The new Routing Activity Tool quickly analyzes how much time and how many moves a router has made in a routing session, as well as other key data points that can be leveraged to improve and optimize vehicle routing efficiency.

 

New functionality across Territory Planner, Roadnet and MobileCast eliminates the burden of manually checking hours to ensure compliance with Hours of Service (HOS) regulations. Version 3.6.3 allows route planners to utilize Roadnet’s powerful routing algorithms to create routes that do not exceed maximum allowable drive time rules, even when a stop is added in planning, routing or dispatching mode.

Although I typically do not comment on awards, I’m making an exception this week and highlighting the announcement by Choice Logistics that it was named to Elearning! Magazine’s list of the top 100 learning organizations in the world. The reason this news caught my attention is that points to one of the four important factors to consider when evaluating 3PL partners that I talked about back in February: investing in talent development and retention. According to the press release:

Choice Logistics formalized its Organizational Development and Training department in 2009 to focus on performance improvement, succession planning and career development for individual employees and to advance the organization as a whole. In 2010, it launched Choice University, an online training platform, as the foundation upon which to deliver global, standardized courses and a framework that supports its commitment to continual improvement in compliance with ISO 9001:2008 standards.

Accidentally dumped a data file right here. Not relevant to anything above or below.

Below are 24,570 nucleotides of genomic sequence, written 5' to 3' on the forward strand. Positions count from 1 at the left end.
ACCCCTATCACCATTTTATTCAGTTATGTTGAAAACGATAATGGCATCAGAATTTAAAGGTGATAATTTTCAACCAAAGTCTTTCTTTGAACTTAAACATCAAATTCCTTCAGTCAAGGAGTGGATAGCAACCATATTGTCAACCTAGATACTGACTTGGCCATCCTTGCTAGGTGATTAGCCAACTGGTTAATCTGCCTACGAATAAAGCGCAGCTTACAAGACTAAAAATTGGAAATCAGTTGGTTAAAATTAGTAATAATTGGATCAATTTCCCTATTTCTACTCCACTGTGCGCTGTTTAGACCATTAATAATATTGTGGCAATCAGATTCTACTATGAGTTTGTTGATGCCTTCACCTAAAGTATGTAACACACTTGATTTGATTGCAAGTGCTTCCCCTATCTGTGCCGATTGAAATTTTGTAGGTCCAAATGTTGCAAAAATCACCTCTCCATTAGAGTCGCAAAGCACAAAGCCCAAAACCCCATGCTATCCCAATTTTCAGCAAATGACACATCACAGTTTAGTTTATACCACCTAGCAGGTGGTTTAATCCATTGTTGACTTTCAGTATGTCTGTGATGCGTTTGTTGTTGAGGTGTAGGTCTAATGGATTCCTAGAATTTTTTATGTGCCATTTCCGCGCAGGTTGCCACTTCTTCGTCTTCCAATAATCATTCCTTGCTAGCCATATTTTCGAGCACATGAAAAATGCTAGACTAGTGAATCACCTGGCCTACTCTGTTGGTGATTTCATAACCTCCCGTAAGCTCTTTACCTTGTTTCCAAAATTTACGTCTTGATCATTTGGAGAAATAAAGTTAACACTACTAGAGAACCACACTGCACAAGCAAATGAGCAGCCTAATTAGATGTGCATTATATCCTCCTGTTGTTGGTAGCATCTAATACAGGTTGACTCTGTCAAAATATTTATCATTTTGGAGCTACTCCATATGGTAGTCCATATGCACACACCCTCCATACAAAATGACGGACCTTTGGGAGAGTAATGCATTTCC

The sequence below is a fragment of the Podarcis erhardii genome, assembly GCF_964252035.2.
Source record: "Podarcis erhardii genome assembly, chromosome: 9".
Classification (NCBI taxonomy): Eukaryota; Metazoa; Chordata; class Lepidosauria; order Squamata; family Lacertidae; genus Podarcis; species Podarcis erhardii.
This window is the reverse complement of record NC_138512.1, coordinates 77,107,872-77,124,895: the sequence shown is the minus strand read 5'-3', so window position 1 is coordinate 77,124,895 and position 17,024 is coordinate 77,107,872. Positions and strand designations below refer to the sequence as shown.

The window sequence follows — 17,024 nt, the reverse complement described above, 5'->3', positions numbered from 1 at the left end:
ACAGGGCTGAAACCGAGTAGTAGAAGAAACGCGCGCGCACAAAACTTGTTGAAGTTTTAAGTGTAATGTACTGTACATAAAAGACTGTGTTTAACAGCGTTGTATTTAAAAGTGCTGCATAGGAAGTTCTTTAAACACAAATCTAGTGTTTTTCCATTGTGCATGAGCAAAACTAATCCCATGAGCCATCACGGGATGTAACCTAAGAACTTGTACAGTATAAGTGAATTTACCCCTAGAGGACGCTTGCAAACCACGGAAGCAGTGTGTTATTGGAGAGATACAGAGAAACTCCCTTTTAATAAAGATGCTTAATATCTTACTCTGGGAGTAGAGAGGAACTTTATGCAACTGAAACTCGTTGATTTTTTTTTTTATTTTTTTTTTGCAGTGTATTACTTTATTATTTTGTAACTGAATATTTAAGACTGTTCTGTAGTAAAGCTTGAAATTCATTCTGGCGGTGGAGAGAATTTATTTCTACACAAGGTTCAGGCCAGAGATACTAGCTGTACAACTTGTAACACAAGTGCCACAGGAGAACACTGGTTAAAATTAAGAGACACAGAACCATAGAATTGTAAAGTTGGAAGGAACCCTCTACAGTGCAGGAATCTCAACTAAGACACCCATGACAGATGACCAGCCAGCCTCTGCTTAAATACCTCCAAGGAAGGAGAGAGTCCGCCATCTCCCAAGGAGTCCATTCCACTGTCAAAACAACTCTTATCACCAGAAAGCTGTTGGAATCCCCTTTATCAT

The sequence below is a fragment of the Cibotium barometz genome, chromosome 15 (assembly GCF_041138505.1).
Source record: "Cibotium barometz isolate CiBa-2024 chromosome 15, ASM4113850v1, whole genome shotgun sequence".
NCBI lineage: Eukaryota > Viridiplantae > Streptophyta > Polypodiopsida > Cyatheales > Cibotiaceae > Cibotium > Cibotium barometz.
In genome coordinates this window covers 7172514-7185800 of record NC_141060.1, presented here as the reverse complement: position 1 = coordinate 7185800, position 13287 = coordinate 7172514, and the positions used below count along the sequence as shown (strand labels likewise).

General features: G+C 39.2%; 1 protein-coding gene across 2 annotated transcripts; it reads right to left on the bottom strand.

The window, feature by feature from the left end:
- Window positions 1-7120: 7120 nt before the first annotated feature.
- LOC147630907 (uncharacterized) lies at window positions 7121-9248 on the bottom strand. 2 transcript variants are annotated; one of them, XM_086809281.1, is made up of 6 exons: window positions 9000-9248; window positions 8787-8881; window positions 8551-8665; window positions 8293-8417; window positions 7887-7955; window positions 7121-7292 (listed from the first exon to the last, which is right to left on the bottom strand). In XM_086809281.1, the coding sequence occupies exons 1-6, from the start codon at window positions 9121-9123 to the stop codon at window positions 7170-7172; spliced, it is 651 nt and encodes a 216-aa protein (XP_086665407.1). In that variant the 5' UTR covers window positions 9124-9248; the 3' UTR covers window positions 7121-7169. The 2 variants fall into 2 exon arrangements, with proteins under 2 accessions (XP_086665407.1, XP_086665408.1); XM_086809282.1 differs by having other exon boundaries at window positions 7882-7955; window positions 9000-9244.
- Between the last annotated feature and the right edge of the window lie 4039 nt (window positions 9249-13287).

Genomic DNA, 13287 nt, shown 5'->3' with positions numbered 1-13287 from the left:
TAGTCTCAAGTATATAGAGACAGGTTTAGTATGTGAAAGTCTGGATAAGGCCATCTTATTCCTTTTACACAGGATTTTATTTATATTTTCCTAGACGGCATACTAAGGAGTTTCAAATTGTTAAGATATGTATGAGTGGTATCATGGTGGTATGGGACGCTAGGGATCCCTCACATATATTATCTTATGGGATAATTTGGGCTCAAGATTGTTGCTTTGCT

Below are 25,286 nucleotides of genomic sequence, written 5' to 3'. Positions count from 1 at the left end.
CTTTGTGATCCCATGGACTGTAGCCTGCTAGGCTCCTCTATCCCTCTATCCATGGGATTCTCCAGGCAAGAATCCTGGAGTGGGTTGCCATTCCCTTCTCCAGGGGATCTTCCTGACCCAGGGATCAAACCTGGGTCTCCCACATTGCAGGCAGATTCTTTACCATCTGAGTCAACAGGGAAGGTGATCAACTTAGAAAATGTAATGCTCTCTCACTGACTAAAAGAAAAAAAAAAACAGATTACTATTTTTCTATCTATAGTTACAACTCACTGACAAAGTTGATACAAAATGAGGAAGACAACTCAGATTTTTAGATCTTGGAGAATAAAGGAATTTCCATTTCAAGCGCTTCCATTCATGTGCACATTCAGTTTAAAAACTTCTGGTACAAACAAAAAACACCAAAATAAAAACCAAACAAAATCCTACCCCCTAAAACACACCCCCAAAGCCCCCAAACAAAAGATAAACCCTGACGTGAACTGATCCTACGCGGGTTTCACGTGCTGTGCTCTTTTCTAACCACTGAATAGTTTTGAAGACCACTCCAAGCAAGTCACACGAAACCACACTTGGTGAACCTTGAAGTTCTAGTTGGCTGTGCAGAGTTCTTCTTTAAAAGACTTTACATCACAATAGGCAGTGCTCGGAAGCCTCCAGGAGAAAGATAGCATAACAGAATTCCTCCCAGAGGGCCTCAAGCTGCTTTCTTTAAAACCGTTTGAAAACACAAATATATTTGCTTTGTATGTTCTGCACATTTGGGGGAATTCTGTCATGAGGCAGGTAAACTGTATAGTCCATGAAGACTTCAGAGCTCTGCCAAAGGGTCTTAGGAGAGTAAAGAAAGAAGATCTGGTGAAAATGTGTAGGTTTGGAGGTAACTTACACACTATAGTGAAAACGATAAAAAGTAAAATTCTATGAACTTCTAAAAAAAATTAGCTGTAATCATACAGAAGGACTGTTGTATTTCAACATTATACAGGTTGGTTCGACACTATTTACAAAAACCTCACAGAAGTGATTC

And finally, almost two years ago I wrote a posting with the fictional title “JB Hunt to Hire 500 Robot Drivers by 2014,” that raised the possibility of robots displacing humans in the driver’s seat of trucks and questioning the limits of technology. An article in this week’s Wall Street Journal highlights how those limits keep getting pushed out, with Caterpillar’s use of six automated model 793f mining trucks at an Australian mine as an example. With regards to trucking, here are some interesting excerpts from the article:

Ubiquitous, autonomous trucks are “close to inevitable,” says Ted Scott, director of engineering and safety policy for the American Trucking Associations. “We are going to have a driverless truck because there will be money in it,” adds James Barrett, president of 105-rig Road Scholar Transport Inc. in Scranton, Pa.

 

“Holy s—,” exclaims Kevin Mullen, the safety director at ADS Logistics Co., a 300-truck firm in Chesterton, Ind. “If I didn’t have to deal with drivers, and I could just program a truck and send it?”

 

“There would be no workers’ compensation, no payroll tax, no health-care benefits. You keep going down the checklist and it becomes pretty cheap,” adds Mr. Barrett of Scranton, who says he can’t find enough drivers.

Of course, as I’ve noted in previous postings, there are many legal and other hurdles to overcome before autonomous long-haul trucks become a reality. But it’s no longer such a far-fetched idea.

And with that, have a happy weekend!

Song of the Week: “Sweater Weather” by The Neighbourhood



Note: Manhattan Associates and Ryder are Logistics Viewpoints sponsors.